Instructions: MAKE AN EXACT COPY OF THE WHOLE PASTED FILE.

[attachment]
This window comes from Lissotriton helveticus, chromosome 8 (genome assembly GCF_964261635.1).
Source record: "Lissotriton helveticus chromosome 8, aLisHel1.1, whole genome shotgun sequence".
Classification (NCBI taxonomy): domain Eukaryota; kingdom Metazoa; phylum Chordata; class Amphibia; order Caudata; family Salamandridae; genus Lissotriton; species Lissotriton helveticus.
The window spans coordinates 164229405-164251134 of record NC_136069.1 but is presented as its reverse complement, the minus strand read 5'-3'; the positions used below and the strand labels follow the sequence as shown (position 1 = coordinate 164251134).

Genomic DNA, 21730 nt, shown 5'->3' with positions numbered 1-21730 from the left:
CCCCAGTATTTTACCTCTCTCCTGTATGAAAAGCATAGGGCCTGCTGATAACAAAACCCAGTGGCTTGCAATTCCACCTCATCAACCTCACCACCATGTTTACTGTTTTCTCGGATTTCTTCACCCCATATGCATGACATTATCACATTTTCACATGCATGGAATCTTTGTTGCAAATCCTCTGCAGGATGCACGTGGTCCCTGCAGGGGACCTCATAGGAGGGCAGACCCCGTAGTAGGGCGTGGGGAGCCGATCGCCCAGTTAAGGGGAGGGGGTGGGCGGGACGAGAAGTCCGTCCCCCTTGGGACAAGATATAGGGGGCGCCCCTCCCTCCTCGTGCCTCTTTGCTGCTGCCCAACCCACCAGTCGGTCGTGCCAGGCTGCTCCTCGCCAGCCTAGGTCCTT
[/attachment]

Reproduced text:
This window comes from Lissotriton helveticus, chromosome 8 (genome assembly GCF_964261635.1).
Source record: "Lissotriton helveticus chromosome 8, aLisHel1.1, whole genome shotgun sequence".
Classification (NCBI taxonomy): domain Eukaryota; kingdom Metazoa; phylum Chordata; class Amphibia; order Caudata; family Salamandridae; genus Lissotriton; species Lissotriton helveticus.
The window spans coordinates 164229405-164251134 of record NC_136069.1 but is presented as its reverse complement, the minus strand read 5'-3'; the positions used below and the strand labels follow the sequence as shown (position 1 = coordinate 164251134).

Genomic DNA, 21730 nt, shown 5'->3' with positions numbered 1-21730 from the left:
CCCCAGTATTTTACCTCTCTCCTGTATGAAAAGCATAGGGCCTGCTGATAACAAAACCCAGTGGCTTGCAATTCCACCTCATCAACCTCACCACCATGTTTACTGTTTTCTCGGATTTCTTCACCCCATATGCATGACATTATCACATTTTCACATGCATGGAATCTTTGTTGCAAATCCTCTGCAGGATGCACGTGGTCCCTGCAGGGGACCTCATAGGAGGGCAGACCCCGTAGTAGGGCGTGGGGAGCCGATCGCCCAGTTAAGGGGAGGGGGTGGGCGGGACGAGAAGTCCGTCCCCCTTGGGACAAGATATAGGGGGCGCCCCTCCCTCCTCGTGCCTCTTTGCTGCTGCCCAACCCACCAGTCGGTCGTGCCAGGCTGCTCCTCGCCAGCCTAGGTCCTT